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Readings

Reading: Matthew 22:23-33

Supplementary Reading: John 14:1-14, 1 Thess 4:13-18

Devotional

Having sent the Pharisees and Herodians packing, Jesus now receives a delegation of the Sadducees. It was now their opportunity to put Jesus to the test. The Sadducees, in contrast to the Pharisees, welcomed the spread of Hellenism to their culture, they elevated the Pentateuch over the rest of the Old Testament and they also rejected the handed down Jewish oral additions or clarifications to the law of Moses.

Significantly, they also did not believe in the immortality of the soul or the resurrection of the body. They held that the soul perished when the body died. So, in their attack on Jesus, they try to make belief in the resurrection look foolish. A woman has seven husbands, one after the other as each dies. Whose wife will she be in the resurrection? Hahaha!

Jesus however doesn’t laugh but instead, challenged these ‘experts in the law’ by suggesting their knowledge of scripture was lacking and, as a result of this ignorance they had missed the infinite power of God. Preferring the five books of Moses maybe it was excusable to think that David had missed it when he wrote; ‘you will not abandon me to the realm of the dead, nor will you let your faithful one see decay’ (Psalms 16:10). Daniel must have been off track when he said; ‘many of those who sleep in the dust of the earth shall awake, some to everlasting life, and some to shame and everlasting contempt’. (Daniel 12:2)

But Jesus challenges them in their own self defined sweet spot the Law of Moses. He goes to the book of Exodus, to a conversation between their hero, Moses and God (Ex 3:6). ‘Have you not read in the book of Moses’ how God spoke to him saying, ‘I am the God of Abraham, and the God of Isaac, and the God of Jacob’? He is not God of the dead, but of the living’. Jesus is saying, God is not the God of the dead but, he is the God of Abraham, Isaac and Jacob, then by inference these patriarchs must indeed be alive.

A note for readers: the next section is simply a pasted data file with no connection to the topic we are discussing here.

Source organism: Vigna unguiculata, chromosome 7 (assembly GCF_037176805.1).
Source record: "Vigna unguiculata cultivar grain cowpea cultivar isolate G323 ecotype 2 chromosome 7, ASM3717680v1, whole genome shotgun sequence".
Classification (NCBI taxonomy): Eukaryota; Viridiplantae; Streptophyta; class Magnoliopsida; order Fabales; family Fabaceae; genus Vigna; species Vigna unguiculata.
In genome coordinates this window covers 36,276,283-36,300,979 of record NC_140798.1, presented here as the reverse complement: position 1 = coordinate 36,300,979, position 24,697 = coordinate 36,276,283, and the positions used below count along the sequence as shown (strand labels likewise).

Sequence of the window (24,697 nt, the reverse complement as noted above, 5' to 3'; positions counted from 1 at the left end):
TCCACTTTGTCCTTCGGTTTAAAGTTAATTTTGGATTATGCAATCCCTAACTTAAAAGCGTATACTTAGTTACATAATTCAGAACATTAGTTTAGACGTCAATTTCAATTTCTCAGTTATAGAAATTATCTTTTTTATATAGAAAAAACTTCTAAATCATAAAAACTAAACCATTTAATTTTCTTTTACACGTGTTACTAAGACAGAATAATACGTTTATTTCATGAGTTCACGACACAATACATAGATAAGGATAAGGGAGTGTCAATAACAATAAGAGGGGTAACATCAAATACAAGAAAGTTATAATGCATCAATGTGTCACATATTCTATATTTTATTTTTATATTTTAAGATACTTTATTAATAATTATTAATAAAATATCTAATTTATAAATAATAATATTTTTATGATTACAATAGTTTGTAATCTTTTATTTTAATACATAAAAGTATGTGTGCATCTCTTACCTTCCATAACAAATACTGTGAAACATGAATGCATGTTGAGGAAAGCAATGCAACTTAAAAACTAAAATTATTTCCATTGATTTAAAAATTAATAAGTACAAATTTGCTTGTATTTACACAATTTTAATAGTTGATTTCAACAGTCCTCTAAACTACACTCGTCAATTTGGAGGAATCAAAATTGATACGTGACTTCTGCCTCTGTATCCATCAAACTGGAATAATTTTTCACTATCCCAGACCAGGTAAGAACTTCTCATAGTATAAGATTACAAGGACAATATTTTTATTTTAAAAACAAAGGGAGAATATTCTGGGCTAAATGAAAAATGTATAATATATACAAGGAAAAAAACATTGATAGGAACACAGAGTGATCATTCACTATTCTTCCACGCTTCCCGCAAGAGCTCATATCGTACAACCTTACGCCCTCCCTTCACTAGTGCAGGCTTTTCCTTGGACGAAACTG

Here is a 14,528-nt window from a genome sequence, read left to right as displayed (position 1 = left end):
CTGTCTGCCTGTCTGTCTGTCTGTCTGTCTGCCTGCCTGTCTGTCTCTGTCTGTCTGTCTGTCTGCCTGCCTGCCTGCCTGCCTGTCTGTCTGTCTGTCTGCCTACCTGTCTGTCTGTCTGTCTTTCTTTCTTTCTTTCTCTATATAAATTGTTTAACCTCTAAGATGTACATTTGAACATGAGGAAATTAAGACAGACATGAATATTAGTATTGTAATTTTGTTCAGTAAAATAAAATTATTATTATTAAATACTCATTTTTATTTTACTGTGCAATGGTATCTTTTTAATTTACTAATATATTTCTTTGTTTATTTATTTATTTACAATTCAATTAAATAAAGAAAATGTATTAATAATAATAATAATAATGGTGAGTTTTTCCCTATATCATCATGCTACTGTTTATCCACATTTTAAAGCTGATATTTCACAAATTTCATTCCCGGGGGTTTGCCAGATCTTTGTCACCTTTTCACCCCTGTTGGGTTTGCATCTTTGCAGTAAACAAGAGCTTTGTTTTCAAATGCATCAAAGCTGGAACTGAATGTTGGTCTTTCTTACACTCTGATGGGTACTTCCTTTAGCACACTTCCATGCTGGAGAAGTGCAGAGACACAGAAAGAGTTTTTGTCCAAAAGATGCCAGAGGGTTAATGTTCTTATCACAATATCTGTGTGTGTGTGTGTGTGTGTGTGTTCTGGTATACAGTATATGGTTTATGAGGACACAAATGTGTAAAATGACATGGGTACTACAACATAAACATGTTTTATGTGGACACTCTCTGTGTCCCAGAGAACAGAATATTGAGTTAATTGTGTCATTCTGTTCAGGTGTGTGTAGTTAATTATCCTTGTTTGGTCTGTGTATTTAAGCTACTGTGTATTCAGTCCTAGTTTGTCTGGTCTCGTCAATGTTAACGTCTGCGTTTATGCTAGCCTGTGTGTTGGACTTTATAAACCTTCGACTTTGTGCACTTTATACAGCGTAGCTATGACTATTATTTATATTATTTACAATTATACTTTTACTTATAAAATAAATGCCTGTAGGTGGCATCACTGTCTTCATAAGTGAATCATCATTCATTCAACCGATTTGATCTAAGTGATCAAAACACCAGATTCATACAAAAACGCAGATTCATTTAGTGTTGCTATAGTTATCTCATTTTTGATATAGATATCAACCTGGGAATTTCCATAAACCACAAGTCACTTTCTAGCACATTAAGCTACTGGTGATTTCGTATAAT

Bible teacher John Piper sums it up like this;

‘The assumption is: If God is your God, then there is so much power working for you that you can never be robbed of life.

Jesus’ teaching did two things. Firstly, it ‘silenced the Sadducees’ (v34) and secondly, it left the crowd, who were listening intently to the discussion, ‘astounded!’. The Greek word used by Matthew to describe Jesus’ effect on the crowd is ‘ekplēssō’. It is used 13 times in the New Testament and almost every time used to describe the reaction of individuals or crowds to the instruction of Jesus. However, in English, it is quite difficult to encapsulate in a single word. Suggestions in addition to astounded are, awed, amazed, dumbfounded or astonished. The Amplified Version suggests they were ‘astonished and overwhelmed with bewilderment wonder’. The literal meaning is ‘struck out of their senses for some time’. It seems that Jesus’ teaching kept his listeners with a jaw dropped in amazement as they ate breakfast the next day.

The amazing truth is that Jesus gives us hope. He said ‘whoever believes in me, though he die, yet shall he live’! (John 11:25) He said; Let not your hearts be troubled. You believe in God believe also in me…. I go to prepare a place for you? And if I go and prepare a place for you, I will come again and will take you to myself.’ Totally amazing!

Prayer

Heavenly Father, in glorifying Jesus and sending us your Spirit, you have opened the way to surpassing joy of eternal life in your presence. Help me to live every day in the light of this astonishing gift and may it increase my love for you and others and make my faith grow stronger.

Based on today's reading, what is one thing God is saying to you?

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